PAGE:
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Human pulled plows - anyone know about them?

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posted on Nov, 7 2016 @ 11:58 PM
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We have had some good rains lately and the vegie patch is overgrown with weeds. I was thinking about a future without modern distribution systems and well, my patch is not big enough to warrant a horse. I saw humans pulling a plow once and I thought "wouldn't it be cool to get a human pulled plow and I could get the wife or kid on the back of it and pull it myself" certainly a lot easier that tilling with a spade like I am doing now.

So I looked on the internet and I can't find anything commercially made that would be suitable for the job. Anyone know anything about this subject? Anyone know anyone who makes these?

This is what I have found so far:

This is the sort of thing I was thinking. These guys must be desperate to pull it with their arms, put a harness on it and I reckon I could go for hours. Maybe I could one that has a cultivator attachment instead of just a mouldboard as well?


The one in the middle is the sort of thing I was after but it is push not pull. The other two don't look like they can do heavy work.


I don't want one of these as it is push not pull, and looks too flimsy to be able to do some ploughing.


Steps for making a bike frame cultivator

Good blog with similar problem.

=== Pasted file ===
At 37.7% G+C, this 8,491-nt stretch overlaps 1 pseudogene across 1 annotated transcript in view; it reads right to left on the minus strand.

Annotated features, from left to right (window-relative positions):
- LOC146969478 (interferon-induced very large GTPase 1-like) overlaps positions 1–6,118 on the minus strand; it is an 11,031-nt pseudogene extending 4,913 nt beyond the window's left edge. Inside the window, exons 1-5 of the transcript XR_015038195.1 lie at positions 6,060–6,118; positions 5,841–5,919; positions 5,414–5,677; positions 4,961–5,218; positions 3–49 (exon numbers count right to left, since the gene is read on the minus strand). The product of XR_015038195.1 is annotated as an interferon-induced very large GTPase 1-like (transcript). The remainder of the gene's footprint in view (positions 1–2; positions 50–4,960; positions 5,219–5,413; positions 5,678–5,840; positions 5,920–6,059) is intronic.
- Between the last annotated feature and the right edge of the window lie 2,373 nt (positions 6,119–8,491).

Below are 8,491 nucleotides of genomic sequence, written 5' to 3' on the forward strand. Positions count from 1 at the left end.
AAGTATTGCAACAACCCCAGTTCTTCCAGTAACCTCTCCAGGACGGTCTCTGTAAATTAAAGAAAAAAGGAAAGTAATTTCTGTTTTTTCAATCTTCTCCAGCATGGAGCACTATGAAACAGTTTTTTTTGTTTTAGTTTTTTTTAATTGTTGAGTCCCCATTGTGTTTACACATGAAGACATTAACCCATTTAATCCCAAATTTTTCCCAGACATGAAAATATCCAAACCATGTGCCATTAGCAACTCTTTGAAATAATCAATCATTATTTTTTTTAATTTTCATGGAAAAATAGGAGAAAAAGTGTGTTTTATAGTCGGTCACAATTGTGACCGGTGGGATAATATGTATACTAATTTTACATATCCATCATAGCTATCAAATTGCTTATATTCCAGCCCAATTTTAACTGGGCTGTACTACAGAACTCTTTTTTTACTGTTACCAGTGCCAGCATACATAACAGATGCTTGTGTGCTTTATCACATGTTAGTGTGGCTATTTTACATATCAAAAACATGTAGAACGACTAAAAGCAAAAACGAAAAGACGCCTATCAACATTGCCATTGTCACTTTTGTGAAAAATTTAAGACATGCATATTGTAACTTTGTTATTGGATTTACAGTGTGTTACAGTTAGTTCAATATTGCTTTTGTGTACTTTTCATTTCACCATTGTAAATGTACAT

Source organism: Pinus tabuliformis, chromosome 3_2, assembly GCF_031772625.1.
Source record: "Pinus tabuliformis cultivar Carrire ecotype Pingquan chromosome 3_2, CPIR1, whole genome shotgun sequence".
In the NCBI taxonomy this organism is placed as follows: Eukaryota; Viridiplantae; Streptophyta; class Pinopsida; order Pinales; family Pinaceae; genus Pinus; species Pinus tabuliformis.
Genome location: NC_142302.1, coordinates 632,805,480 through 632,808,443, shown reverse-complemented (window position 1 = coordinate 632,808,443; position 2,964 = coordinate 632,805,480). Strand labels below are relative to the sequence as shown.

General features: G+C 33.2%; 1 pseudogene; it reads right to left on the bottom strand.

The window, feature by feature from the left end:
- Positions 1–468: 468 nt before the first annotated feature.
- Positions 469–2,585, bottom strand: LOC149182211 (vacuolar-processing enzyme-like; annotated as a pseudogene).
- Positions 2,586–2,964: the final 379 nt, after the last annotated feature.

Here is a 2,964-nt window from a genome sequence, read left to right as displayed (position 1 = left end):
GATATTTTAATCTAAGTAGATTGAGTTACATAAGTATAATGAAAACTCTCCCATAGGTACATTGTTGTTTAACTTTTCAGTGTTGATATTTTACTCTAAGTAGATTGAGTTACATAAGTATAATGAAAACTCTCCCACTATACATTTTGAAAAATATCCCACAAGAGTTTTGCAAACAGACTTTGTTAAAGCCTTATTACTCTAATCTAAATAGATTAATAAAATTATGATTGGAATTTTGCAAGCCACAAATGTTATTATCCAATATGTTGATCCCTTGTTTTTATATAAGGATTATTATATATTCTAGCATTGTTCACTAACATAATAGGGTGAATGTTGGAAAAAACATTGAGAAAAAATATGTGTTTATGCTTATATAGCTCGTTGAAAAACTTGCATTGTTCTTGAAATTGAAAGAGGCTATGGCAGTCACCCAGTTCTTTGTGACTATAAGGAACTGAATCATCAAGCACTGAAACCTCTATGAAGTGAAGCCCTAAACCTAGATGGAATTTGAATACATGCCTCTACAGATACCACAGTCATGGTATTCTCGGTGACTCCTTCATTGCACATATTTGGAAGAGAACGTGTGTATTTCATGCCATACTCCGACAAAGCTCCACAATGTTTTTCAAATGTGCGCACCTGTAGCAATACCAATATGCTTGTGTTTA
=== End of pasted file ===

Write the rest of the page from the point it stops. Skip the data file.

edit on 8/11/16 by Cinrad because: (no reason given)




posted on Nov, 8 2016 @ 12:08 AM
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Why not get a donkey, they fertilize the soil as they work.



posted on Nov, 8 2016 @ 12:28 AM
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Too small to warrant a donkey, what do I do with it the other 340 days of the year?

Found something which might work, but don't know, it looks a little too weak.
This or this for use with this

Aslo, a guy on here thinks it is too hard to pull by person, but I'm only talking about an area around an acre.




edit on 8/11/16 by Cinrad because: (no reason given)



posted on Nov, 8 2016 @ 12:33 AM
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The push type is way way easier to deal with having used one myself, if you have some fabrication skills you can make one out of a wheel barrow kit forming the blade out of the barrow bed.

Whether you go pull or push I suggest a single blade as dual bladed would require a donkey.
edit on 8-11-2016 by BigBrotherDarkness because: (no reason given)



posted on Nov, 8 2016 @ 01:44 AM
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originally posted by: Cinrad
Too small to warrant a donkey, what do I do with it the other 340 days of the year?

Found something which might work, but don't know, it looks a little too weak.
This or this for use with this

Aslo, a guy on here thinks it is too hard to pull by person, but I'm only talking about an area around an acre.





You know they make plow attachments for tillers?

example



posted on Nov, 8 2016 @ 01:46 AM
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a reply to: Cinrad

You need most of your energy for digging down, not moving across, so a push plow is probably better. (You will almost certainly need to pick away at the ground, and that is kind of what a push plow is: a sort of pick or mattock on a wheel. Actually, if the ground is really compact, your best choice might be a pick mattock.)